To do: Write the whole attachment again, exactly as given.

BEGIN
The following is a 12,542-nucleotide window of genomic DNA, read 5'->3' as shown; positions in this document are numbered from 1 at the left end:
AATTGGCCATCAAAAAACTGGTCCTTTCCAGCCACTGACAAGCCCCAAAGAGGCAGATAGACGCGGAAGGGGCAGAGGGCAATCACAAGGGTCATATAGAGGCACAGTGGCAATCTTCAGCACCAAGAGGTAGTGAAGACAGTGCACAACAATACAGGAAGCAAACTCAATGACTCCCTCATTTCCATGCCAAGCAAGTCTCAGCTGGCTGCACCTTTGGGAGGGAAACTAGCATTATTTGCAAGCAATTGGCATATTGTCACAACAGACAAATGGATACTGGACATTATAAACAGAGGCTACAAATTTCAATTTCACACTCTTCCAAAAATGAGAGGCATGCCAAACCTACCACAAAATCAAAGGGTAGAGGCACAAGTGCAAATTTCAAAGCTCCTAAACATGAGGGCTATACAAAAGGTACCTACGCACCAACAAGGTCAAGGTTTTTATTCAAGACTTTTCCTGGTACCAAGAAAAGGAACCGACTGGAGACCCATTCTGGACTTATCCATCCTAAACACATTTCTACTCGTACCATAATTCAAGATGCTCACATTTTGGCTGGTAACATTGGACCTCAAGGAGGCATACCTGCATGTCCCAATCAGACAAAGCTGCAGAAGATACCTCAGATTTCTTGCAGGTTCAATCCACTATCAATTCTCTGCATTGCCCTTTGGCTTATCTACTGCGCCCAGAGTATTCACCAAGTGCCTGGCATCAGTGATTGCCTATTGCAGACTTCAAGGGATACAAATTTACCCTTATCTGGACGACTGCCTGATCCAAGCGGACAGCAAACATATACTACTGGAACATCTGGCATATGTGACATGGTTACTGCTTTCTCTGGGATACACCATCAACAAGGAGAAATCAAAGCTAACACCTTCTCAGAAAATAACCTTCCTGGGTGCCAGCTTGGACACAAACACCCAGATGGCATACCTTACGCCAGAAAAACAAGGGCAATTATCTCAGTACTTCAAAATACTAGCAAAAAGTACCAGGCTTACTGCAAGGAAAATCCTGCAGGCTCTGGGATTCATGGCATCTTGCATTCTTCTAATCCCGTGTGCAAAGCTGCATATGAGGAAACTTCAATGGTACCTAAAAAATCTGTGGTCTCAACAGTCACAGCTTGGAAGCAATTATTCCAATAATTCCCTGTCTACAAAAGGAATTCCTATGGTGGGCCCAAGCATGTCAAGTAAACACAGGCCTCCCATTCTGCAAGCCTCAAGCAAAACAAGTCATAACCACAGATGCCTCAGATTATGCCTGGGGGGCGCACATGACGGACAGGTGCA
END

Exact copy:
The following is a 12,542-nucleotide window of genomic DNA, read 5'->3' as shown; positions in this document are numbered from 1 at the left end:
AATTGGCCATCAAAAAACTGGTCCTTTCCAGCCACTGACAAGCCCCAAAGAGGCAGATAGACGCGGAAGGGGCAGAGGGCAATCACAAGGGTCATATAGAGGCACAGTGGCAATCTTCAGCACCAAGAGGTAGTGAAGACAGTGCACAACAATACAGGAAGCAAACTCAATGACTCCCTCATTTCCATGCCAAGCAAGTCTCAGCTGGCTGCACCTTTGGGAGGGAAACTAGCATTATTTGCAAGCAATTGGCATATTGTCACAACAGACAAATGGATACTGGACATTATAAACAGAGGCTACAAATTTCAATTTCACACTCTTCCAAAAATGAGAGGCATGCCAAACCTACCACAAAATCAAAGGGTAGAGGCACAAGTGCAAATTTCAAAGCTCCTAAACATGAGGGCTATACAAAAGGTACCTACGCACCAACAAGGTCAAGGTTTTTATTCAAGACTTTTCCTGGTACCAAGAAAAGGAACCGACTGGAGACCCATTCTGGACTTATCCATCCTAAACACATTTCTACTCGTACCATAATTCAAGATGCTCACATTTTGGCTGGTAACATTGGACCTCAAGGAGGCATACCTGCATGTCCCAATCAGACAAAGCTGCAGAAGATACCTCAGATTTCTTGCAGGTTCAATCCACTATCAATTCTCTGCATTGCCCTTTGGCTTATCTACTGCGCCCAGAGTATTCACCAAGTGCCTGGCATCAGTGATTGCCTATTGCAGACTTCAAGGGATACAAATTTACCCTTATCTGGACGACTGCCTGATCCAAGCGGACAGCAAACATATACTACTGGAACATCTGGCATATGTGACATGGTTACTGCTTTCTCTGGGATACACCATCAACAAGGAGAAATCAAAGCTAACACCTTCTCAGAAAATAACCTTCCTGGGTGCCAGCTTGGACACAAACACCCAGATGGCATACCTTACGCCAGAAAAACAAGGGCAATTATCTCAGTACTTCAAAATACTAGCAAAAAGTACCAGGCTTACTGCAAGGAAAATCCTGCAGGCTCTGGGATTCATGGCATCTTGCATTCTTCTAATCCCGTGTGCAAAGCTGCATATGAGGAAACTTCAATGGTACCTAAAAAATCTGTGGTCTCAACAGTCACAGCTTGGAAGCAATTATTCCAATAATTCCCTGTCTACAAAAGGAATTCCTATGGTGGGCCCAAGCATGTCAAGTAAACACAGGCCTCCCATTCTGCAAGCCTCAAGCAAAACAAGTCATAACCACAGATGCCTCAGATTATGCCTGGGGGGCGCACATGACGGACAGGTGCA